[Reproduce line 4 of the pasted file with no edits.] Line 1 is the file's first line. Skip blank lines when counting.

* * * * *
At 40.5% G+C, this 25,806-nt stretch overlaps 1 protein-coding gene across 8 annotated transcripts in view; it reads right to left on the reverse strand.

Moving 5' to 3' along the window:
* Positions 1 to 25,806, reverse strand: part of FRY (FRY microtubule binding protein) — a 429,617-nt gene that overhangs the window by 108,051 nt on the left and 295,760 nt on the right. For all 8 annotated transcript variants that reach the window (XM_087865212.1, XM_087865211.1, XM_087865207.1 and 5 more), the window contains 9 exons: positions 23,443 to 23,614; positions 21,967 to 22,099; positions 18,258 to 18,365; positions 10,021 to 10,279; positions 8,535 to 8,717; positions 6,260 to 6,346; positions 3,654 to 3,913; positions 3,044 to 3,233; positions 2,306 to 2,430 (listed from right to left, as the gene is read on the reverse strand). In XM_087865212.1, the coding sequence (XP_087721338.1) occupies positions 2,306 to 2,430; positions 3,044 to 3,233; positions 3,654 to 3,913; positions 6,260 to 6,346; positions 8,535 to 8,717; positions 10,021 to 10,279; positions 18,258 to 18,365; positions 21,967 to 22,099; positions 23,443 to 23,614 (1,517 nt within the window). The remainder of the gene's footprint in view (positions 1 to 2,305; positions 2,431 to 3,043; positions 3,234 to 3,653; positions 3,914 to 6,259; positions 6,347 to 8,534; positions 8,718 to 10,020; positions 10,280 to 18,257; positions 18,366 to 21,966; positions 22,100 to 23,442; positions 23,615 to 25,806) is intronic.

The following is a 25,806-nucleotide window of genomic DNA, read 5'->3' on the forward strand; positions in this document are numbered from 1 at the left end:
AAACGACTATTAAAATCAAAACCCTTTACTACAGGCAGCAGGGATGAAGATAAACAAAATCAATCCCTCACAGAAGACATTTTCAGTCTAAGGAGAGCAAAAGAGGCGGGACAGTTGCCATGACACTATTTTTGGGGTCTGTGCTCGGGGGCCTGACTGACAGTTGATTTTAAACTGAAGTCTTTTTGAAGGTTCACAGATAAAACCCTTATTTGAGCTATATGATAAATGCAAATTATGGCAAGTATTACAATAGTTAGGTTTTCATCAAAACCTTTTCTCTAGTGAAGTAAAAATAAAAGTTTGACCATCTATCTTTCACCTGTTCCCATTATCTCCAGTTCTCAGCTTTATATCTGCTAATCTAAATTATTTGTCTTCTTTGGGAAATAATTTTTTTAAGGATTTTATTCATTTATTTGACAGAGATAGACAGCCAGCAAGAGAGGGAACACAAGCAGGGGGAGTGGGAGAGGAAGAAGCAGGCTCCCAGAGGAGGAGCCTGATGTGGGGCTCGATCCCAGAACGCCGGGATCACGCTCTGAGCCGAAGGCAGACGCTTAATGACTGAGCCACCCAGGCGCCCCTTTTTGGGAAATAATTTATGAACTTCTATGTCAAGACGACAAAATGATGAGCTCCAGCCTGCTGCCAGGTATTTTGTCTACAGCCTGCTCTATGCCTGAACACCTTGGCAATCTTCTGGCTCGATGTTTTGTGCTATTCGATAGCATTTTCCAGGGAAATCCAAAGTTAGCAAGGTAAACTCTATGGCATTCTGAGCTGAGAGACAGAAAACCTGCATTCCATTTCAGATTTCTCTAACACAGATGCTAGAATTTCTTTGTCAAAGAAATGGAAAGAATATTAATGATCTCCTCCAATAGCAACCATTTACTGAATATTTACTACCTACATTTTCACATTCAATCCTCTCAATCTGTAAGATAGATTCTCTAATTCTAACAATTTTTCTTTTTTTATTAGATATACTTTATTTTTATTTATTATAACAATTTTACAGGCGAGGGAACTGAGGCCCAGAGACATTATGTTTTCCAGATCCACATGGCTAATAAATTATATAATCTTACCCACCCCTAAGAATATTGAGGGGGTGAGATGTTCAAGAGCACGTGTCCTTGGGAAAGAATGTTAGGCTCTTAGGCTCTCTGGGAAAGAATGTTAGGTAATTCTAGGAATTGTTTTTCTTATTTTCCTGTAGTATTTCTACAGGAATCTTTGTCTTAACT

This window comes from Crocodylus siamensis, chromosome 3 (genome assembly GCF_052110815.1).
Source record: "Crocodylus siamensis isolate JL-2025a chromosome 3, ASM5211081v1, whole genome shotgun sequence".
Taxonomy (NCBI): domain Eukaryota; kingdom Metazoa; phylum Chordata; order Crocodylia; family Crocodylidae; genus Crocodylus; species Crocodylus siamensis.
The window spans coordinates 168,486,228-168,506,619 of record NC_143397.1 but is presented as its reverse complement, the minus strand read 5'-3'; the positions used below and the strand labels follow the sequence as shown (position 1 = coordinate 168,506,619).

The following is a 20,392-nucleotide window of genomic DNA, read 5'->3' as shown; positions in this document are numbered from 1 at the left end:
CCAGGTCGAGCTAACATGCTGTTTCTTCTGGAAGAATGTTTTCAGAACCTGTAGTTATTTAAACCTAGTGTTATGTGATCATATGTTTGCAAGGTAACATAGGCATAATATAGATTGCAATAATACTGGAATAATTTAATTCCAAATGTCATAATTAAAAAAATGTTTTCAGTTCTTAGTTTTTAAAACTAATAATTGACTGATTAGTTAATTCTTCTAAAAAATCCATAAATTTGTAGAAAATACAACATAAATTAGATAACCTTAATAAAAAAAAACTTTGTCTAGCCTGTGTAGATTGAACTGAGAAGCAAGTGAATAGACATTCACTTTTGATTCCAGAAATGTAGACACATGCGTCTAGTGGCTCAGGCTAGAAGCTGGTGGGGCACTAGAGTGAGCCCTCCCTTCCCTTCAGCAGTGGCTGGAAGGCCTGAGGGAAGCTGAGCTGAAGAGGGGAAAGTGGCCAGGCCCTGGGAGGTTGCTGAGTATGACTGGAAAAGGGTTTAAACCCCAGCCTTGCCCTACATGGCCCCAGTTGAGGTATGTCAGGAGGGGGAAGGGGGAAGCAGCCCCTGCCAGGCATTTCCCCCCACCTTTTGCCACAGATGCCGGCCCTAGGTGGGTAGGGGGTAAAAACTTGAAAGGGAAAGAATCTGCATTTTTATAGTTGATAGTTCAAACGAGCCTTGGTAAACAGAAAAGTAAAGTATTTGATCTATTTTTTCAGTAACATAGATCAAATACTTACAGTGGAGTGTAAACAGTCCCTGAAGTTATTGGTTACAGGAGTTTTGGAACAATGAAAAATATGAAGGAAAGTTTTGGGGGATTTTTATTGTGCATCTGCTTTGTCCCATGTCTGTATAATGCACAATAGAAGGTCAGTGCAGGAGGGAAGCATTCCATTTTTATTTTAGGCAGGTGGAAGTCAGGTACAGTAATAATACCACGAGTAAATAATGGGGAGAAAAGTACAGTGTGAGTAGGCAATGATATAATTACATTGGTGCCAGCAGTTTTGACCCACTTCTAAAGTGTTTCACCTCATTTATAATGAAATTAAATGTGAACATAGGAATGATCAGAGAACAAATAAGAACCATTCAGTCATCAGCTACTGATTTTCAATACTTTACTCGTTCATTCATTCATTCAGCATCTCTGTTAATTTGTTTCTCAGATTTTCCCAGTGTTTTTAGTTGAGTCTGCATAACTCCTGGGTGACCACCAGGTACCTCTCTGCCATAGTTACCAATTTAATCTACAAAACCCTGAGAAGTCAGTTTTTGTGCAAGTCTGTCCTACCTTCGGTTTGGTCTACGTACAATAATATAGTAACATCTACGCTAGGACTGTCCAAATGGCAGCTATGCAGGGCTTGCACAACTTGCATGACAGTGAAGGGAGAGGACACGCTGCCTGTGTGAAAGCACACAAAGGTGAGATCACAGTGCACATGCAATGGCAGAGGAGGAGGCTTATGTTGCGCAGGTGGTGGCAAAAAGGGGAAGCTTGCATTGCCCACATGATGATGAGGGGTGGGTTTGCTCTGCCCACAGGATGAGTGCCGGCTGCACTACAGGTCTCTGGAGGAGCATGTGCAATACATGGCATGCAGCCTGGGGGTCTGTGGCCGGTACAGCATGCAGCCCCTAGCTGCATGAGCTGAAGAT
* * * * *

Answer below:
The following is a 25,806-nucleotide window of genomic DNA, read 5'->3' on the forward strand; positions in this document are numbered from 1 at the left end: